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Size matters: Spleen and lung volumes predict performance in human apneic divers
Mid Sweden University, Faculty of Science, Technology and Media, Department of Engineering and Sustainable Development. (NVC)
Mid Sweden University, Faculty of Science, Technology and Media, Department of Engineering and Sustainable Development. (NVC)
Mid Sweden University, Faculty of Science, Technology and Media, Department of Engineering and Sustainable Development. (NVC)
2012 (English)In: Frontiers in Physiology, ISSN 1664-042X, Vol. 3, no JUN, Art. no. 173- p.Article in journal (Refereed) Published
Abstract [en]

Humans share with seals the ability to contract the spleen and increase circulating hemat-ocrit, which may improve apneic performance by enhancing gas storage. Seals have large spleens and while human spleen size is small in comparison, it shows great individual variation. Unlike many marine mammals, human divers rely to a great extent on lung oxygen stores, but the impact of lung volume on competitive apnea performance has never been determined. We studied if spleen- and lung size correlated with performance in elite apnea divers. Volunteers were 14 male apnea world championship participants, with a mean (SE) of 5.8 (1.2)years of previous apnea training. Spleen volume was calculated from spleen length, width, and thickness measured via ultrasound during rest, and vital capacity via spirometry. Accumulated competition scores from dives of maximal depth, time, and distance were compared to anthropometric measurements and training data. Mean (SE) diving performance was 75 (4) m for constant weight depth, 5 min 53 (39) s for static apnea and 139 (13) m for dynamic apnea distance. Subjects' mean height was 184 (2) cm, weight 82 (3) kg, vital capacity (VC) 7.3 (0.3) L and spleen volume 336 (32) mL. Spleen volume did not correlate with subject height or weight, but was positively correlated with competition score (r = 0.57; P< 0.05). Total competition score was also positively correlated with VC (r = 0.54; P<0.05). The three highest scoring divers had the greatest spleen volumes, averaging 538 (53) mL, while the three lowest-scoring divers had a volume of 270 (71) mL (P < 0.01). VC was also greater in the high-scorers, at 7.9 (0.36) L as compared to 6.7 (0.19) L in the low scorers (P<0.01). Spleen volume was reduced to half after 2 min of apnea in the highest scoring divers, and the estimated resting apnea time gain from the difference between high and low scorers was 15s for spleen volume and 60s forVC. We conclude that both spleen- and lung volume predict apnea performance in elite divers. © 2012 Schagatay, Richardson and Lodin-Sundström.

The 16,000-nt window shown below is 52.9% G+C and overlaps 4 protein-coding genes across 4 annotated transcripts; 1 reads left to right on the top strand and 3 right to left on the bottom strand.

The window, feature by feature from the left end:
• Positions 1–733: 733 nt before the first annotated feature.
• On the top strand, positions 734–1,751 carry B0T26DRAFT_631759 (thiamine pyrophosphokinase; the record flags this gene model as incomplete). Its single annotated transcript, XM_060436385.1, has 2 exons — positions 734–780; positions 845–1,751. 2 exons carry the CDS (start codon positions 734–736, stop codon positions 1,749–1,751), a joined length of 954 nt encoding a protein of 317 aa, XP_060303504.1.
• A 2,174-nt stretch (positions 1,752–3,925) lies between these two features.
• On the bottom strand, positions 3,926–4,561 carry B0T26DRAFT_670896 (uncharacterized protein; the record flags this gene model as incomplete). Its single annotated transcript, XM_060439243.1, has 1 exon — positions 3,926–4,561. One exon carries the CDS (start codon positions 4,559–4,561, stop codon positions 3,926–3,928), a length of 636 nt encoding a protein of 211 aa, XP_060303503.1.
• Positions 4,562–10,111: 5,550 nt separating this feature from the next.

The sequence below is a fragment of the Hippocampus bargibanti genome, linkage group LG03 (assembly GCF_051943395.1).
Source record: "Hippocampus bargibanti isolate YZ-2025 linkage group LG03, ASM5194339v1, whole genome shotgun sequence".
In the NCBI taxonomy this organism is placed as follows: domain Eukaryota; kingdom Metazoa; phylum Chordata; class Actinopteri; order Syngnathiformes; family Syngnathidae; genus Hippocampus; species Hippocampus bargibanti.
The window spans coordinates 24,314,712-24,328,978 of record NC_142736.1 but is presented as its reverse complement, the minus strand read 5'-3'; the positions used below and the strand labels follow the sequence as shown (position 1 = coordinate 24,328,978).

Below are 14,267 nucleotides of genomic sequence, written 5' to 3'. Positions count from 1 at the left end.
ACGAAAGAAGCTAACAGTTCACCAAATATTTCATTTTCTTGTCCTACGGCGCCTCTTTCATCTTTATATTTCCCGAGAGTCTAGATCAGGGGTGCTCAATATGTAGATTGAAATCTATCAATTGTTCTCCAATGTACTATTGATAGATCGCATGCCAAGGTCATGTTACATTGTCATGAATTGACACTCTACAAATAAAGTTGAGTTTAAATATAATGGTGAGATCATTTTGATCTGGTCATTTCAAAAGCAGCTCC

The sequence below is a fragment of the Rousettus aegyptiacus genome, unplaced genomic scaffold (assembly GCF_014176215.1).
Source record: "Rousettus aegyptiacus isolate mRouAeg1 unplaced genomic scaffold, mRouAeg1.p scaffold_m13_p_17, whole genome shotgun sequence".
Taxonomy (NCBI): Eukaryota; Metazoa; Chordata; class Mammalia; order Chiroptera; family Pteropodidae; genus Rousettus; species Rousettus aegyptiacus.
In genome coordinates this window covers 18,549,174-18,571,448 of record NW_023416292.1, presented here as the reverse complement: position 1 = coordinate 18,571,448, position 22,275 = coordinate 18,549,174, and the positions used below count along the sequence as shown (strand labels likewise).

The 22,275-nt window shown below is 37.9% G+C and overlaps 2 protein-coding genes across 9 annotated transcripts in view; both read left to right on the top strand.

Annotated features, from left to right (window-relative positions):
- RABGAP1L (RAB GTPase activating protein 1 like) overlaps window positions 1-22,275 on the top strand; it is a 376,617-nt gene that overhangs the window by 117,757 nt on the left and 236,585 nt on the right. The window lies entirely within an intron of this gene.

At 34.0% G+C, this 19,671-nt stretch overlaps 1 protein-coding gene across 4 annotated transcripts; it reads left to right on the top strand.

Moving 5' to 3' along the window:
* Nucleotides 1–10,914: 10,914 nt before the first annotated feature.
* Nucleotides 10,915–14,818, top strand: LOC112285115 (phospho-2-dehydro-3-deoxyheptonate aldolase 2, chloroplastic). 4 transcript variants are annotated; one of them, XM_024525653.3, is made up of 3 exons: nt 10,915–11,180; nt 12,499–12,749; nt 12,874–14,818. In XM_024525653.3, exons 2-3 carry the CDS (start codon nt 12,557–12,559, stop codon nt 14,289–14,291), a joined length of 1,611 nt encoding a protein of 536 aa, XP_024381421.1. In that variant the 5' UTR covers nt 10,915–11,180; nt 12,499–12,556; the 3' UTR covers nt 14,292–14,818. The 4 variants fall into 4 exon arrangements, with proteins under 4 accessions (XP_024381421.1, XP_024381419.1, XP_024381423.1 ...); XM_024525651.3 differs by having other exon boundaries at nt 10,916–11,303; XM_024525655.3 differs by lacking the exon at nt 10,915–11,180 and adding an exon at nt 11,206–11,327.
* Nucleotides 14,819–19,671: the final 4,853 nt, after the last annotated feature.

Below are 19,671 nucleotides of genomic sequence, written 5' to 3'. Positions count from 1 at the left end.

Place, publisher, year, edition, pages
2012. Vol. 3, no JUN, Art. no. 173- p.
Keyword [en]
Breath-hold, Diving capacity, Diving response, Hematocrit, Mammalian, Spleen contraction, Training, Vital capacity
National Category
Sport and Fitness Sciences
Identifiers
URN: urn:nbn:se:miun:diva-17259DOI: 10.3389/fphys.2012.00173Scopus ID: 2-s2.0-84866367851OAI: oai:DiVA.org:miun-17259DiVA: diva2:563169
Note

Art. No.: Article 173

Available from: 2012-10-29 Created: 2012-10-27 Last updated: 2016-10-17Bibliographically approved

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